Disclosure (l-r) Howard wears a suit by Dior, shirt by Dolce and Gabbana and shoes by Max Verre. Guy wears a suit by Z Zegna, shirt by Sand Copenhagen and shoes by Vivienne Westwood.
Guy and Howard Lawrence uploaded two songs -- "Streetlight Chronicles" and "Offline Dexterity" -- to their MySpace page in 2010 with no intentions of anyone hearing them. They were 18 and 15, respectively, and picked their DJ/producer moniker after randomly seeing the word on a stack of papers near their computer. But in the four years since, Disclosure have refined their unique blend of old-school UK garage and house music and seen it captivate the dance floors, the Billboard charts, the Grammys and even Mary J. Blige, who recently remixed their track "F For U" with her own lyrics and legendary hip-hop/soul melodies.
The duo have found a niche in writing sticky, R&B-influenced pop songs over funky, electronic beats and altering the dance music concert experience (they play live and sing during their shows); they've also become the leaders of a less aggressive shift in dance music. While a majority of Top 40 electronic music acts are overly calculated and ultimately lack longevity and growth, some have the talent that actually make people keep listening after they've left the club. It's been a year since the Lawrence brothers released their debut album, Settle, and everyone from music critics to SoundCloud geeks are eager to know which path Disclosure will take.
(l-r): Howard wears a suit by Dior, shirt by Dolce and Gabbana, shoes by Max Verre and sunglasses by Ray-Ban. Guy wears a suit by Z Zegna, shirt by Sand Copenhagen, shoes by Vivienne Westwood and sunglasses by Ray-Ban.
One thing is for sure -- making music is innate for Howard and Guy, who are now 20 and 23 years old, respectively. Their dad plays guitar and sang in a rock band, while their mom plays the piano and performed covers of soul and funk songs on cruise ships. By the ages of three and eight, the brothers were making their own sounds with a drum set and bass guitar. Guy went on to take drum lessons and learned to read music while Howard took classes on music composition and music theory. Both studied classical music while in A-level college. That said, most of their music education has been self-taught. "We'd get home from school and we'd both just lock ourselves in our room just learning stuff and listening to songs that we liked and working it out on our instruments," says Howard. "It's quite rewarding when you listen to a song you like and are able to play the whole thing through."
Though they grew up hearing their parents' '70s and '80s pop and soul music, Howard and Guy took slightly different paths when it came to the music they chose to listen to. Howard, the more laidback of the two, was drawn to UK singer-songwriters like Peter Gabriel, Kate Bush and Sting, while Guy was more into hip-hop and cites J Dilla as one of his favorite producers. He also played the drums in an indie rock band with friends.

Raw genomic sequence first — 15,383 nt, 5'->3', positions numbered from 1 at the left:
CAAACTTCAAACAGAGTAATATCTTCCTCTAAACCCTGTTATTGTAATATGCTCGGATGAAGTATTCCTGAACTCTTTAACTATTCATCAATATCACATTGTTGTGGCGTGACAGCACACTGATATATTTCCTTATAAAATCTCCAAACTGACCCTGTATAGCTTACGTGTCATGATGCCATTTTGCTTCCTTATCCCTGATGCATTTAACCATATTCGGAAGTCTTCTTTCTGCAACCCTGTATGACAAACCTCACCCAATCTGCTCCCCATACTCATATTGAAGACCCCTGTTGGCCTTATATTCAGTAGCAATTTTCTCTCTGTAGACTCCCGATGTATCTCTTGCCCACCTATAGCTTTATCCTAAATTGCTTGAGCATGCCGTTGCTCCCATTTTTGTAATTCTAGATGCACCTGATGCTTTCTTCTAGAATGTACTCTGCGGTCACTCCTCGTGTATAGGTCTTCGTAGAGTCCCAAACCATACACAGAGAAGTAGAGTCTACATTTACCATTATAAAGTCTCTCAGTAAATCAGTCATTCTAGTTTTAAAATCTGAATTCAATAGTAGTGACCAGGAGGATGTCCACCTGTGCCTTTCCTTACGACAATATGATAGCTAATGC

But ultimately what would become the biggest influence on Disclosure's sound was the music Guy would hear while sneaking into nightclubs in London or Brighton. Grime first caught Guy's ear and from there he became interested in dubstep. But it was house that eventually propelled the brothers to create their own electronic music.
(l-r): Howard wears a suit by Vivienne Westwood, shirt by Sandro, shoes by Max Verre and belt by Emporio Armani. Guy wears a suit by Z Zegna, shirt by Dior and shoes by Vivienne Westwood.
With Howard producing and mixing and Guy writing the songs and melodies, the whole concept of Disclosure just made sense. So too did their decision to bring original vocals into their work. "We grew up on pop music and soul, and fully structured songs with choruses and verses -- not dance music," Guy explains. "We knew about songwriting, we knew about melody writing, it was always going to be about songwriting somehow, we were just kind of waiting for the right moment to step out."
Though the brothers are still young, they have something that many artists spend years trying to find -- assurance. Of their creative process, Guy says that "the only reason anything [gets released] from Disclosure now is because me and Howard like it." He adds, "Maybe some of our friends like it or our mum likes it. If your mum likes it then someone out there is going to like it. That's our process."
The Lawrence brothers are confident in knowing what they want, believing in the music they put out, and making sure they are still making it for the reason they started in the first place -- to have fun. "We're not really feeling any pressure. We're just going to write for fun, the same as we always do. If people like it, they like it. If they don't, they don't," says Guy. "We're not going to try and move with the scene if the scene changes. We're not going to become something we're not. We're just going to do what we do, and continue the Disclosure sound."
Styled by Art Conn
Grooming by Traci Barrett for The Rex Agency using Davines
Stylist's Assistants: Artemis Jafari, Samantha Czubiak and Myda Noriega
Photo assistant: Pedro Zalba / Shot at Quixote Studios in LA